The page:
Most of what I’ve presented over the past year has been from life models, or paintings based on previously rendered drawings. Tonight’s post consists of two drawings freehand, from fantasies and memories. Enjoy
I don’t like pumpkin pie. At all. Neither does my youngest sister. Not a fan of pumpkin spice lattes or any of the other ways that flavor combination was pushed into processed foods this year. Once a year though, I’ll eat pumpkin willingly and its in this recipe.
I like the Cook’s Illustrated double crust recipe, but there’s a few things I don’t like about it, so I made some modifications.
2.5 cups of A/P flour in the food processor, with 2 tablespoons of sugar and a teaspoon of salt. Pulse to blend completely. Get 8oz of a good European style butter out of the freezer and cut it into quarter inch cubes. Pulse that in the food processor until it looks like that grated parmesan you get at the deli counter with pea-sized chunks of butter still standing out in the mix. Get out your quarter-up measure, and go to the freezer and find that vodka you keep in the back. If you don’t have a bottle of vodka in your freezer, I’m tilting my head sideways and looking at you with disdain right now. Yes I am. Disdain.
In that quarter cup measure, fill it halfway with freezer-cold vodka. Fill the other half of it with filtered water from the pitcher you keep in the fridge. In the food processor, stream in the liquid while the food processor runs. you’ll start to see the dough spin in a single mass. Stop processing.
On some cling film, dump out the dough. It will look a crumbly mess. Trust me and keep it moving. Divide the dough into three piles. Get a sheet of cling film for each of the little piles. Now this is the magic part. Wrap up the little piles of crumbs and use the heat from your hands to form the piles into little flat disks. Once they are barely formed, put the wrapped disks on a plate in the fridge and let them rest for at least an hour. This will allow the dough to rest and make it easier to roll out your crusts.
I have a spice grinder. Likely you do too, but you may not know it. If you have a coffee grinder that has metal blades and a metal base to it, you can use that to grind spices. Just make sure you wipe it out with a dry paper towel and be careful of those blades. I’ve cut myself a few times trying to play cute with the coffee grinder and not paying proper attention.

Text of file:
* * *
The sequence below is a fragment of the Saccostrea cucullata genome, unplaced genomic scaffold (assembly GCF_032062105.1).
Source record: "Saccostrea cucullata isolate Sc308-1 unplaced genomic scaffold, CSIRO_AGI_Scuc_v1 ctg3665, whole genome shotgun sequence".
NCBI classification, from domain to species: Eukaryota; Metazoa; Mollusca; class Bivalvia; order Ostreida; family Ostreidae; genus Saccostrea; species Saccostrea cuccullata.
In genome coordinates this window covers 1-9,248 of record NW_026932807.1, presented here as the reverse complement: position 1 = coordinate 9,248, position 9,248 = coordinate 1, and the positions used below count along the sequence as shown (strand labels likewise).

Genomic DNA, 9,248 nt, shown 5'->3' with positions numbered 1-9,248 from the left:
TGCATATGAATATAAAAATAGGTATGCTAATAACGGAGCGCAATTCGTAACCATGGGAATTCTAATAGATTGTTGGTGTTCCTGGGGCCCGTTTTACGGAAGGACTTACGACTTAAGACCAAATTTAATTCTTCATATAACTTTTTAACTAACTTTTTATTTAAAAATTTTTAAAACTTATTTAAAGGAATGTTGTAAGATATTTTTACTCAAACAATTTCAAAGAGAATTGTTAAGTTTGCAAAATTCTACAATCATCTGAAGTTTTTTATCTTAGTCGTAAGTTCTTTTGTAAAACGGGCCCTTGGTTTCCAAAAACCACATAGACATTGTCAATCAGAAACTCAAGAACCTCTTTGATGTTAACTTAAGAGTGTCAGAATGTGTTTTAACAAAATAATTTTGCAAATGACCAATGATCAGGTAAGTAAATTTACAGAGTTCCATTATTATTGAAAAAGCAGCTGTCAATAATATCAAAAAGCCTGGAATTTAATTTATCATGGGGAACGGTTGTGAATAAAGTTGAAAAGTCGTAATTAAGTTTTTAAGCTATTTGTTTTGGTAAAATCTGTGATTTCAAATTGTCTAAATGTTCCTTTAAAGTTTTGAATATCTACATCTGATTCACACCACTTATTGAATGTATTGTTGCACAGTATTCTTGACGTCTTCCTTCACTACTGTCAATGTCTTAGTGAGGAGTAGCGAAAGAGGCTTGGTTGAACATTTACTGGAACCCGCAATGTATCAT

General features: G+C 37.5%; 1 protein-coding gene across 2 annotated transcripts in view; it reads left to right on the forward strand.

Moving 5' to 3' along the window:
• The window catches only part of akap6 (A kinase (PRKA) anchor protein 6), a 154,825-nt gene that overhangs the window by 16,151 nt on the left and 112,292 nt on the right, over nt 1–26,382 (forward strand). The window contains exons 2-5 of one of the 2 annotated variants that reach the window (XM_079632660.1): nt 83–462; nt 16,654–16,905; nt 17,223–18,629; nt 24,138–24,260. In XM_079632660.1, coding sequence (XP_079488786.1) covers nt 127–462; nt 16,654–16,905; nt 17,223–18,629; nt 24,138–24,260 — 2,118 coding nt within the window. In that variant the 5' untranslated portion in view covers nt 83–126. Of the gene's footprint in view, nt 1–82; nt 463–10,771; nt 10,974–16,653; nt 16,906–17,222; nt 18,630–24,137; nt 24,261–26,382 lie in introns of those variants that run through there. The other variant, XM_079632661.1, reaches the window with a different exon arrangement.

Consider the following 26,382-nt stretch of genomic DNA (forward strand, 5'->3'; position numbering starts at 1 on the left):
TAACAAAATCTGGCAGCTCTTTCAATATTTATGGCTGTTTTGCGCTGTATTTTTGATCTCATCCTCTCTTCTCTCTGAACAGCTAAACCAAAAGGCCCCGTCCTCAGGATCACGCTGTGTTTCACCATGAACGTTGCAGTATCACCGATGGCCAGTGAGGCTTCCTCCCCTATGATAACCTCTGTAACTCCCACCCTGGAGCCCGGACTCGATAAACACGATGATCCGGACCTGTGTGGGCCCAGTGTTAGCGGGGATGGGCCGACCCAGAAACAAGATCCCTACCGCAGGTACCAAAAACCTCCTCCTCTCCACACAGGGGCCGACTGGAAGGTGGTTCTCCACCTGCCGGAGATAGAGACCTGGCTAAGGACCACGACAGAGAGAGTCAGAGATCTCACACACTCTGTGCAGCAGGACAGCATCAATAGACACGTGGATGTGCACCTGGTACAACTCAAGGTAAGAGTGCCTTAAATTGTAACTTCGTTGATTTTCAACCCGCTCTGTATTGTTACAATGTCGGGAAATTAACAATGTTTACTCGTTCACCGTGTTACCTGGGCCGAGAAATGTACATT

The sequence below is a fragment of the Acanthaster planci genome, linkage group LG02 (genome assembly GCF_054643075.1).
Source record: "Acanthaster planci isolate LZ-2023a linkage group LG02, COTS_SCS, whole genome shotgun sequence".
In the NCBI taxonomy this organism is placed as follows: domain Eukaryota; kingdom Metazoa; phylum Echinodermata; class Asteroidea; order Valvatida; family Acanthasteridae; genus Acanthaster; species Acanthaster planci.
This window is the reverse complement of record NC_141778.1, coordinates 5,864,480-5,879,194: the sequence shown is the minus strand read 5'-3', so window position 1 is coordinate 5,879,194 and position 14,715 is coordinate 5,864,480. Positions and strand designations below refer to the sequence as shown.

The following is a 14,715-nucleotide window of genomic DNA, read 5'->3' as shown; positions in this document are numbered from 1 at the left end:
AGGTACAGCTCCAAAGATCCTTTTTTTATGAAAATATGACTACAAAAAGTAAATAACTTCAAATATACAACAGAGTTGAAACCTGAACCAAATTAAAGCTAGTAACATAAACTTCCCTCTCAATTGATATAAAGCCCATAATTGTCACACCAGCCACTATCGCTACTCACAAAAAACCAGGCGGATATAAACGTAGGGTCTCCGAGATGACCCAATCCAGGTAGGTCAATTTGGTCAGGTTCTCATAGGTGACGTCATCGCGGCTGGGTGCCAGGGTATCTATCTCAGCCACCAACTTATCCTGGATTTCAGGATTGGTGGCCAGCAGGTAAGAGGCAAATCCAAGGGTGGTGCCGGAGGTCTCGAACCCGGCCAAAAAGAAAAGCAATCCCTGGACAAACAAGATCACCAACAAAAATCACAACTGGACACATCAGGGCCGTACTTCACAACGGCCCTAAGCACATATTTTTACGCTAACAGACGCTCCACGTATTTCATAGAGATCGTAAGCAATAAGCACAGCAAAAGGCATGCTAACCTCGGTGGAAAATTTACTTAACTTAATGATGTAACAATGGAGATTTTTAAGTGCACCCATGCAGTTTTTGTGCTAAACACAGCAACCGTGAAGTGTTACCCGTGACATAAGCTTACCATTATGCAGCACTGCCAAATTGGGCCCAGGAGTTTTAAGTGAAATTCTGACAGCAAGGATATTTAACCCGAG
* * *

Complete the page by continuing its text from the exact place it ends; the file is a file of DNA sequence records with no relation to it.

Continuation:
Preheat the oven to 400 degrees.
Fresh ground spices have more character and body than the already ground ones. If you have an Indian Grocery near you, there’s a good source of affordable spices. You might get odd looks the first few times you go in there (like I did), but folks will help you find what you need if you have a good list. For a good pumpkin pie, you’ll need 3 cloves, 1 star anise, 2 allspice berries, about a 3 inch length of cinnamon bark. From the already ground spices in your collection, get a quarter teaspoon of ancho chili powder, and quarter teaspoon of cayenne chili powder. Put it all in the coffee grinder or spice grinder and let it do its job until everything in the grinder is a fine powder with maybe a few pebbles of nutmeg. Throw out the pebbles and set your pumpkin pie spice aside.
Dust your work surface with flour and at 1/8 turns, roll the pastry into a round big enough to overlap your pie pan by at least an inch. Fold the overflow over and crimp the edges. Get a sheet of aluminum foil and put it in the pie pan gently on top of your pie dough. In your cupboard, you likely have a bag of dried beans you’ve had up there forever for chili or soup or something. Pour those in your pan on top of the aluminum foil and put your pie shell in the oven to bake for 20 minutes. Carefully lift out the aluminum foil with the beans in it. That process is called baking a blind. That 20 minutes in the oven has made those beans no longer suitable for soup. Pour them into a mason jar or other container and label the jar “Pie Weights – DO NOT EAT.” They’ll come in handy the next time you want to bake a pie.
As for those other two pie crusts, put them in your fridge and bake a pie later this week, or put them in your freezer and take them out the night before you’re ready to bake.
In a large bowl, put in two packages of Neufchatel cream cheese. Its a little lower in fat and will whip up nice and light. Break in 4 eggs and a cup of sugar. Add a couple teaspoons of the bourbon vanilla we talked about a few months back. If you don’t have any, put in a teaspoon of bourbon, and split a vanilla bean with a sharp knife. Scrape the seeds into your mixture. Now take another vanilla pod, split it with your sharp knife. Get a mason jar or old jelly jar out and put in half a cup of Kentucky Bourbon. Put the pod, seeds and all along with the pod you just scraped out into that jar, seal the lid, and put it in your spice cupboard, wayyyyy in the back. in about two weeks, that will be Kentucky Bourbon Vanilla extract. You’re welcome.